Petitioner's guilt-phase post-conviction claims, and
affirmed the grant of sentencing relief as to
Petitioner's death sentences. State v.
Shackelford, 247 P.3d 582, 590-615 (Idaho 2010) (also
found at State's Lodging C-19). The case was remanded for
resentencing on the murder counts.
acting pro se, filed a second petition for post-conviction
relief, which was stayed pending Petitioner's
resentencing. (State's Lodging F-1 at 18-40, 100-06.)
State decided not to seek the death penalty on resentencing.
(State's Lodging D-1 at 14-20.) After a resentencing
hearing, the trial court sentenced Petitioner to two fixed
life sentences on the first-degree murder counts, to run
consecutively with each other and with Petitioner's
sentences on the other counts. (State's Lodging D-1 at
144-48.) Petitioner appealed the resentencing, and his
attorney argued that (1) the judge should have recused
himself from the resentencing, (2) Petitioner's rights
under the Confrontation Clause were violated during
resentencing, and (3) the resentencing court abused its
discretion, under Idaho law, by considering certain victim
impact evidence. (State's Lodging E-4.)
then filed a pro se motion to augment his appellate brief in
his resentencing appeal, stating that his appellate attorney
chose not to include a supplemental claim that Petitioner was
entitled to have a jury determine his sentence even though
the State had chosen not to pursue the death penalty on
remand. (State's Lodging E-5.) In that motion, Petitioner
argued that a fixed life sentence could not be imposed unless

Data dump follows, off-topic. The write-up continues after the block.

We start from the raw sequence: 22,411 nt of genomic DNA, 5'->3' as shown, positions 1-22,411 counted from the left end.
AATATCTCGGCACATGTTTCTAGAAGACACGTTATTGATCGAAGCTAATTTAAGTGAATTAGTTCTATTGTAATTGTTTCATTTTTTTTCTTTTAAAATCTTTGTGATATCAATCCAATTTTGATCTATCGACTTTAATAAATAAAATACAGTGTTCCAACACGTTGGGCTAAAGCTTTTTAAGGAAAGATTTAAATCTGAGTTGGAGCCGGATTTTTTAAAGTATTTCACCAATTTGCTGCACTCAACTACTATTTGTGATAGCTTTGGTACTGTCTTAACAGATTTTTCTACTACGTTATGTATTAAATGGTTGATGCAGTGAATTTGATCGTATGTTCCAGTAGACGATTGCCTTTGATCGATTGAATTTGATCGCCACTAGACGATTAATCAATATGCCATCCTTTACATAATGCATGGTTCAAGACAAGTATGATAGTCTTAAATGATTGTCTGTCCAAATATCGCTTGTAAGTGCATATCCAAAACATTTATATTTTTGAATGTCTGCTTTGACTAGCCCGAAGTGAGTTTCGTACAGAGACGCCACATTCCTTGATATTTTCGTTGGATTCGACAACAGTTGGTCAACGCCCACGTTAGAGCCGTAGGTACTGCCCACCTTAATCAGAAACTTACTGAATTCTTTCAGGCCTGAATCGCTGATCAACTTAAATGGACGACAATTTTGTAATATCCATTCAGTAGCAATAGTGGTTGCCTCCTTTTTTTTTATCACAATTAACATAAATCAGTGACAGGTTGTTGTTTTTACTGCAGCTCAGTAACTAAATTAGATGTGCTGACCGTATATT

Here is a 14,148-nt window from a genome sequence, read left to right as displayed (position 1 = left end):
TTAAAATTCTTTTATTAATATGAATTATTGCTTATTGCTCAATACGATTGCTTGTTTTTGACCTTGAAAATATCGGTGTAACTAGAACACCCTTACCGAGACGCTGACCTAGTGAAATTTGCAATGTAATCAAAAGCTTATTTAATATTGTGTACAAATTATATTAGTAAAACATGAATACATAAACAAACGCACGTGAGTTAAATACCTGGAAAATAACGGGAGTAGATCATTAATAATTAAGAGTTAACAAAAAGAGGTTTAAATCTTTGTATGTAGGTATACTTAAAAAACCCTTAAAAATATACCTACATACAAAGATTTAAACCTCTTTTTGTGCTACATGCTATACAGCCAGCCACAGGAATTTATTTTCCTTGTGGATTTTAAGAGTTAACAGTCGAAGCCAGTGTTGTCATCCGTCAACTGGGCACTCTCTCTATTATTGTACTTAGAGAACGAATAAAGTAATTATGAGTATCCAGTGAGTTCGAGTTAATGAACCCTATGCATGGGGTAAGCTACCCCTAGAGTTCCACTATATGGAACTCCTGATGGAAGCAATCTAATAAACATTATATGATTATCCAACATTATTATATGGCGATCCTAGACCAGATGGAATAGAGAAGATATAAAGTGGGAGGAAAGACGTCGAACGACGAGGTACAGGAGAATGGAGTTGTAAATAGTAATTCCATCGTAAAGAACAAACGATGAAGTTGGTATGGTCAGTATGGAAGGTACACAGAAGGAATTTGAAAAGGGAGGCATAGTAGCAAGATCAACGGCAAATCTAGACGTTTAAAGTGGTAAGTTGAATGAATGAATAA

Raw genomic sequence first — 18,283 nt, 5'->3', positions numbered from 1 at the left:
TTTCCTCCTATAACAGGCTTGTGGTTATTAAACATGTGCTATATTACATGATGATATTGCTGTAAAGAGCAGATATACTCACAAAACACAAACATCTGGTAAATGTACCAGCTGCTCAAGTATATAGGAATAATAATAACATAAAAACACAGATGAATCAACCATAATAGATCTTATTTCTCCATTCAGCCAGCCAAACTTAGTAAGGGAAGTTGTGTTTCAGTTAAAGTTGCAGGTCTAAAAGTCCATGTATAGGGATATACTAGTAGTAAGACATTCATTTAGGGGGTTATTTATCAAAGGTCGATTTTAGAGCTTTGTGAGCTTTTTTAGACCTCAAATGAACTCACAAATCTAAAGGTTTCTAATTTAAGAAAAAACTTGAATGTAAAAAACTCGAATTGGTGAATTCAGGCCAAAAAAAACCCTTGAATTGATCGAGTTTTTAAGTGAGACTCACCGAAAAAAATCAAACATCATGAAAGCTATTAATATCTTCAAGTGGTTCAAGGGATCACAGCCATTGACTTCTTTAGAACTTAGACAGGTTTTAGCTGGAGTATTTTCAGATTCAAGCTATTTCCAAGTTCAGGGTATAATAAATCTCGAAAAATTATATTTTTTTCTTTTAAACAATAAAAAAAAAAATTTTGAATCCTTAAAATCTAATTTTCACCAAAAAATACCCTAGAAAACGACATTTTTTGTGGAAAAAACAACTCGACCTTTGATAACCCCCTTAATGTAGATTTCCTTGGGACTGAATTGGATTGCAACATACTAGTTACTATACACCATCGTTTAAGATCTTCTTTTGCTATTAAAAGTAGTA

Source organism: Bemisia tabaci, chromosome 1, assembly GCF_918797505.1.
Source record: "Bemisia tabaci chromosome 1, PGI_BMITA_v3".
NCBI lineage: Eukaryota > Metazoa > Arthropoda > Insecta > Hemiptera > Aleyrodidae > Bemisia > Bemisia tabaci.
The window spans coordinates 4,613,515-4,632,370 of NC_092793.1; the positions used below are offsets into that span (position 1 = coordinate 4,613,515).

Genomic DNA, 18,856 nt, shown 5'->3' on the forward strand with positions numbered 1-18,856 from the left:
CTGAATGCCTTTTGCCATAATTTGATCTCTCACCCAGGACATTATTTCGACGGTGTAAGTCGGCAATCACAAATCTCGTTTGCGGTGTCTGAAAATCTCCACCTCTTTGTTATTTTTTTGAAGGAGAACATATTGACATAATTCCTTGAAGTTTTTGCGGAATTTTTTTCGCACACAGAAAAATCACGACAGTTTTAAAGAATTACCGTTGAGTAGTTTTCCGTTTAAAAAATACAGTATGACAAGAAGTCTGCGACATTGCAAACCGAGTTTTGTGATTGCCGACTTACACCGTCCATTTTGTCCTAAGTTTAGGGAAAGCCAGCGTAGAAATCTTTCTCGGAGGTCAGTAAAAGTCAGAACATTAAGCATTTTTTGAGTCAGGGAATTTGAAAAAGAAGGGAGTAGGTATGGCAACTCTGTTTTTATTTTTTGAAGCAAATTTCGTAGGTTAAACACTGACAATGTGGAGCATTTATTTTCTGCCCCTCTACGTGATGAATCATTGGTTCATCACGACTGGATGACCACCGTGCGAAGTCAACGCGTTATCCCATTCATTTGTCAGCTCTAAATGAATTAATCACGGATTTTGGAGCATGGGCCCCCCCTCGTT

a jury first found certain aggravating factors.
Idaho Supreme Court denied Petitioner's pro se motion
(State's Lodging E-7) and affirmed Petitioner's
consecutive fixed life sentences without addressing
Petitioner's pro se supplemental claim. Petitioner's
petition for rehearing was denied, but the Court again issued
a substitute opinion that did not change the result.
(State's Lodging E-11; E-12; E-13; E-14; E-15.)
Petitioner's second post-conviction case, he moved to
amend his petition. He also filed a third petition for
post-conviction relief challenging his fixed life sentences
on the first-degree murder counts. (State's Lodging F-2
at 182-223; G-1 at 6-9.) The state district court held a
consolidated hearing in the two cases and, because the
hearing had been based on the proposed amended petition in
the second post-conviction case, granted Petitioner's
motion to amend his second petition. (State's Lodging F-2
at 236-37; G-1 at 21-22.) The Idaho district court dismissed
both post-conviction petitions in separate orders.
(State's Lodging F-2 at 238-47; G-1 at 23-27.)
appealed both dismissals, and the appeals were consolidated.
(State's Lodging H-5.) Petitioner's counsel's
motion to withdraw was granted, and Petitioner represented
himself on appeal. (State's Lodging H-1 through H-5.) The
Idaho Supreme Court affirmed the state district court and
later denied a petition for rehearing. (State's Lodging